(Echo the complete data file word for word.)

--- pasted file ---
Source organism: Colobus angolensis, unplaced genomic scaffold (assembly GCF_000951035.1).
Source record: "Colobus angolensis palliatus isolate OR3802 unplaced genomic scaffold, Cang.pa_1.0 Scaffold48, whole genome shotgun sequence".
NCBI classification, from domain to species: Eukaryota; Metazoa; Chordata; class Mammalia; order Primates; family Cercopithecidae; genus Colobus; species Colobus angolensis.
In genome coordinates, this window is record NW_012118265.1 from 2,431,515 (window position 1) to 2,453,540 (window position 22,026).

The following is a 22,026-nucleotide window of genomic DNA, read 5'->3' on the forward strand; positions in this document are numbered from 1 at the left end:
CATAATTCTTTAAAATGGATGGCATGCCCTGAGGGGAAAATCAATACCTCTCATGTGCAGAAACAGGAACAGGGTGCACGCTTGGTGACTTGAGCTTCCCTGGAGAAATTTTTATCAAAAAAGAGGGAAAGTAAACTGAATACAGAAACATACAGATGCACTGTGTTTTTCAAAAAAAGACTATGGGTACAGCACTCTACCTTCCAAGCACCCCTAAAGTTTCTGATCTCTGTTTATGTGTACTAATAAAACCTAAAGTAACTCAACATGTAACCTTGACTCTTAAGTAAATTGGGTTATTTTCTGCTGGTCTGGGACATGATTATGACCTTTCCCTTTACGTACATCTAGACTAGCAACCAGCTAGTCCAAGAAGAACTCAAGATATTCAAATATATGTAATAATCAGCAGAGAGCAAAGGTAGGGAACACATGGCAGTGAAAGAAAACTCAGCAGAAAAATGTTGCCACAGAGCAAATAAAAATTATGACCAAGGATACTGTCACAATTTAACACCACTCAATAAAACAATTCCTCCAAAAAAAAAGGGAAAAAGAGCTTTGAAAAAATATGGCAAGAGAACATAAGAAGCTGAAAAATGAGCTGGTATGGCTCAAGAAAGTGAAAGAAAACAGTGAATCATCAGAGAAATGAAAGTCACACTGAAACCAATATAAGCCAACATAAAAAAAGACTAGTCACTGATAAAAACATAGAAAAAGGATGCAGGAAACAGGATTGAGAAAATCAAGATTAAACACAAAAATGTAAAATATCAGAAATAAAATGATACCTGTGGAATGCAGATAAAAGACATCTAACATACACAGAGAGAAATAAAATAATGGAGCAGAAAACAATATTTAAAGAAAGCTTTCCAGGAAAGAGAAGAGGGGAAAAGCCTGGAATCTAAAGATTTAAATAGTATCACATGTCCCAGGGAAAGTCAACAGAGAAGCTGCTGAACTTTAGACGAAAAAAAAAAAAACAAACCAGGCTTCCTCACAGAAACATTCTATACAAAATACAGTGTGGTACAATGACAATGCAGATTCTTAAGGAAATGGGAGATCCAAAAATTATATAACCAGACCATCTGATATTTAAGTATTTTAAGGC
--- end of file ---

Source organism: Colobus angolensis, unplaced genomic scaffold (assembly GCF_000951035.1).
Source record: "Colobus angolensis palliatus isolate OR3802 unplaced genomic scaffold, Cang.pa_1.0 Scaffold48, whole genome shotgun sequence".
NCBI classification, from domain to species: Eukaryota; Metazoa; Chordata; class Mammalia; order Primates; family Cercopithecidae; genus Colobus; species Colobus angolensis.
In genome coordinates, this window is record NW_012118265.1 from 2,431,515 (window position 1) to 2,453,540 (window position 22,026).

The following is a 22,026-nucleotide window of genomic DNA, read 5'->3' on the forward strand; positions in this document are numbered from 1 at the left end:
CATAATTCTTTAAAATGGATGGCATGCCCTGAGGGGAAAATCAATACCTCTCATGTGCAGAAACAGGAACAGGGTGCACGCTTGGTGACTTGAGCTTCCCTGGAGAAATTTTTATCAAAAAAGAGGGAAAGTAAACTGAATACAGAAACATACAGATGCACTGTGTTTTTCAAAAAAAGACTATGGGTACAGCACTCTACCTTCCAAGCACCCCTAAAGTTTCTGATCTCTGTTTATGTGTACTAATAAAACCTAAAGTAACTCAACATGTAACCTTGACTCTTAAGTAAATTGGGTTATTTTCTGCTGGTCTGGGACATGATTATGACCTTTCCCTTTACGTACATCTAGACTAGCAACCAGCTAGTCCAAGAAGAACTCAAGATATTCAAATATATGTAATAATCAGCAGAGAGCAAAGGTAGGGAACACATGGCAGTGAAAGAAAACTCAGCAGAAAAATGTTGCCACAGAGCAAATAAAAATTATGACCAAGGATACTGTCACAATTTAACACCACTCAATAAAACAATTCCTCCAAAAAAAAAGGGAAAAAGAGCTTTGAAAAAATATGGCAAGAGAACATAAGAAGCTGAAAAATGAGCTGGTATGGCTCAAGAAAGTGAAAGAAAACAGTGAATCATCAGAGAAATGAAAGTCACACTGAAACCAATATAAGCCAACATAAAAAAAGACTAGTCACTGATAAAAACATAGAAAAAGGATGCAGGAAACAGGATTGAGAAAATCAAGATTAAACACAAAAATGTAAAATATCAGAAATAAAATGATACCTGTGGAATGCAGATAAAAGACATCTAACATACACAGAGAGAAATAAAATAATGGAGCAGAAAACAATATTTAAAGAAAGCTTTCCAGGAAAGAGAAGAGGGGAAAAGCCTGGAATCTAAAGATTTAAATAGTATCACATGTCCCAGGGAAAGTCAACAGAGAAGCTGCTGAACTTTAGACGAAAAAAAAAAAAACAAACCAGGCTTCCTCACAGAAACATTCTATACAAAATACAGTGTGGTACAATGACAATGCAGATTCTTAAGGAAATGGGAGATCCAAAAATTATATAACCAGACCATCTGATATTTAAGTATTTTAAGGC